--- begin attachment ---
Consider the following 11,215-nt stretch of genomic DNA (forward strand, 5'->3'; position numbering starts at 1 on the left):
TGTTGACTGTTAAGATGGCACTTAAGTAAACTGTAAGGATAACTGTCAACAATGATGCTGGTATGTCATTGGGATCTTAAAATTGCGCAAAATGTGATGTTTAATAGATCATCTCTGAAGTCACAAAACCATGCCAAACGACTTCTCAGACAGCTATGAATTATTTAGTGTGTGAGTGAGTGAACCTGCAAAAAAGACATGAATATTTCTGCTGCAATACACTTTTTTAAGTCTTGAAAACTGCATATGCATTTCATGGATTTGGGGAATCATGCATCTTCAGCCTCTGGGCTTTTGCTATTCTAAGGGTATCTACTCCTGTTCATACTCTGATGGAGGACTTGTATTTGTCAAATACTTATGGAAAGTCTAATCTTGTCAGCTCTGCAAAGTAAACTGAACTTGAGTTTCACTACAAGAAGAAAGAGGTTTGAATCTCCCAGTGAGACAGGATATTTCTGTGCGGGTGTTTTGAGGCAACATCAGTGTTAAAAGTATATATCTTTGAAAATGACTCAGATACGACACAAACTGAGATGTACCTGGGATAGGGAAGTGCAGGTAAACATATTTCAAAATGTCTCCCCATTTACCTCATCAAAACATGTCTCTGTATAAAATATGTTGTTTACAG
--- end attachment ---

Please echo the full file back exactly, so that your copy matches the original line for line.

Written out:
Consider the following 11,215-nt stretch of genomic DNA (forward strand, 5'->3'; position numbering starts at 1 on the left):
TGTTGACTGTTAAGATGGCACTTAAGTAAACTGTAAGGATAACTGTCAACAATGATGCTGGTATGTCATTGGGATCTTAAAATTGCGCAAAATGTGATGTTTAATAGATCATCTCTGAAGTCACAAAACCATGCCAAACGACTTCTCAGACAGCTATGAATTATTTAGTGTGTGAGTGAGTGAACCTGCAAAAAAGACATGAATATTTCTGCTGCAATACACTTTTTTAAGTCTTGAAAACTGCATATGCATTTCATGGATTTGGGGAATCATGCATCTTCAGCCTCTGGGCTTTTGCTATTCTAAGGGTATCTACTCCTGTTCATACTCTGATGGAGGACTTGTATTTGTCAAATACTTATGGAAAGTCTAATCTTGTCAGCTCTGCAAAGTAAACTGAACTTGAGTTTCACTACAAGAAGAAAGAGGTTTGAATCTCCCAGTGAGACAGGATATTTCTGTGCGGGTGTTTTGAGGCAACATCAGTGTTAAAAGTATATATCTTTGAAAATGACTCAGATACGACACAAACTGAGATGTACCTGGGATAGGGAAGTGCAGGTAAACATATTTCAAAATGTCTCCCCATTTACCTCATCAAAACATGTCTCTGTATAAAATATGTTGTTTACAG